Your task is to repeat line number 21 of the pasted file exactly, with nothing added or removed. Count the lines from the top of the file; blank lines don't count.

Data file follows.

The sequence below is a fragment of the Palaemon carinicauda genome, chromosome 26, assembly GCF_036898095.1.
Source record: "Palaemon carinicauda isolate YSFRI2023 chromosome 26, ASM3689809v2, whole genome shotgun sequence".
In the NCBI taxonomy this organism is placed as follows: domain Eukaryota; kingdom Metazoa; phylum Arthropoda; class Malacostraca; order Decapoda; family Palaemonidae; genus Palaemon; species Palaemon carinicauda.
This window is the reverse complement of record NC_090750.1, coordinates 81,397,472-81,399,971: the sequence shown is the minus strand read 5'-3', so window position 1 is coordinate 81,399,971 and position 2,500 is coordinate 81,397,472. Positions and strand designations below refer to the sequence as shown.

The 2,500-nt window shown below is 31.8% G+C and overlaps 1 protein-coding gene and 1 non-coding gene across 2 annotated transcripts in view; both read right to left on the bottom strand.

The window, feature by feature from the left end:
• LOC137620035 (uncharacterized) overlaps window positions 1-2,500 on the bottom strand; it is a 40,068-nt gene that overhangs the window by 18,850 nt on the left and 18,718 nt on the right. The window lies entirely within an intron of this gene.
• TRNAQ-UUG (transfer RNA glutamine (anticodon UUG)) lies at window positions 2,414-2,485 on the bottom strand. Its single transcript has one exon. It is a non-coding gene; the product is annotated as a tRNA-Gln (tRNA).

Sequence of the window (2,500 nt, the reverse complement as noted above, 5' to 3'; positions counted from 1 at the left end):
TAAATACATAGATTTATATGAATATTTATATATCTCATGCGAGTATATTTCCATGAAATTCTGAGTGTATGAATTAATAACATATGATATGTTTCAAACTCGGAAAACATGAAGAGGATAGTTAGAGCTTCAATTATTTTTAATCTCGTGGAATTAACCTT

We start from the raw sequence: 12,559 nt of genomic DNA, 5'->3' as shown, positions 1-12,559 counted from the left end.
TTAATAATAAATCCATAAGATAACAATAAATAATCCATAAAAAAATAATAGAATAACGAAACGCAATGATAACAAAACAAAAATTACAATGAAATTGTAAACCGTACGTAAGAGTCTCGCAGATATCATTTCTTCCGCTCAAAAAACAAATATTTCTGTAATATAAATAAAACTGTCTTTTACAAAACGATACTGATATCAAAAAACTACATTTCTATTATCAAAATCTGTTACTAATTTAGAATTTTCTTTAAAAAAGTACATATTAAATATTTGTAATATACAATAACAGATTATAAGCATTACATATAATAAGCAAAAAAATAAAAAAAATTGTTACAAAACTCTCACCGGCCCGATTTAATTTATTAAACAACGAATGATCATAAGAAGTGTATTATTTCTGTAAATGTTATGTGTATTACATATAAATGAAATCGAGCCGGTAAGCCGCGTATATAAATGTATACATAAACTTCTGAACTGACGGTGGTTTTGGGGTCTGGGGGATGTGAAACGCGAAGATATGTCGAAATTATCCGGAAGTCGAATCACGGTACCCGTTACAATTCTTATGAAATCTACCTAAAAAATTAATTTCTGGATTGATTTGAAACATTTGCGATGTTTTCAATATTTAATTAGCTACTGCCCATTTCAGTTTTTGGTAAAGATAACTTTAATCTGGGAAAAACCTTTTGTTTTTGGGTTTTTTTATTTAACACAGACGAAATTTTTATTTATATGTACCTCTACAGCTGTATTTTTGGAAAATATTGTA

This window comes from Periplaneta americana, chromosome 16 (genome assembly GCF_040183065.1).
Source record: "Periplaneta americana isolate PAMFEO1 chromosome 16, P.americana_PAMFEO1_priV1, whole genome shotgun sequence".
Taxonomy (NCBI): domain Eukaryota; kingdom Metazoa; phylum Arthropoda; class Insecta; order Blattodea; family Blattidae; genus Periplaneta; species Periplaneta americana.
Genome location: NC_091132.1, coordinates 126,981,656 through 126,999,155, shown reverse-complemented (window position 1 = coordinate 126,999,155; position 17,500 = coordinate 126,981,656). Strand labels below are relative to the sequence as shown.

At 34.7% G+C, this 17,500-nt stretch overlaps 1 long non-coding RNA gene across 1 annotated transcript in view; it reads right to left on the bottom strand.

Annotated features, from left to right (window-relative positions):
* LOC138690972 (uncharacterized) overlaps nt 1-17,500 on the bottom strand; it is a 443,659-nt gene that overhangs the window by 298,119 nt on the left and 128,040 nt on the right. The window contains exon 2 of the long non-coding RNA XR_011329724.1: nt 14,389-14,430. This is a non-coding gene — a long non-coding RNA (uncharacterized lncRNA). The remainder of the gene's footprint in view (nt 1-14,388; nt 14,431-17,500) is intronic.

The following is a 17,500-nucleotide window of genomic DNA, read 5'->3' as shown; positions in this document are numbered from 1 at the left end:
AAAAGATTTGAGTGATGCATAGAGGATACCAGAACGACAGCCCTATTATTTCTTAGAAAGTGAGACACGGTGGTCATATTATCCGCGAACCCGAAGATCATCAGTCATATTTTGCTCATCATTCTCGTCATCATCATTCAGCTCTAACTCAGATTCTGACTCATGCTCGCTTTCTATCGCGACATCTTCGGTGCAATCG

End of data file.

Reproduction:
AAAAGATTTGAGTGATGCATAGAGGATACCAGAACGACAGCCCTATTATTTCTTAGAAAGTGAGACACGGTGGTCATATTATCCGCGAACCCGAAGATCATCAGTCATATTTTGCTCATCATTCTCGTCATCATCATTCAGCTCTAACTCAGATTCTGACTCATGCTCGCTTTCTATCGCGACATCTTCGGTGCAATCG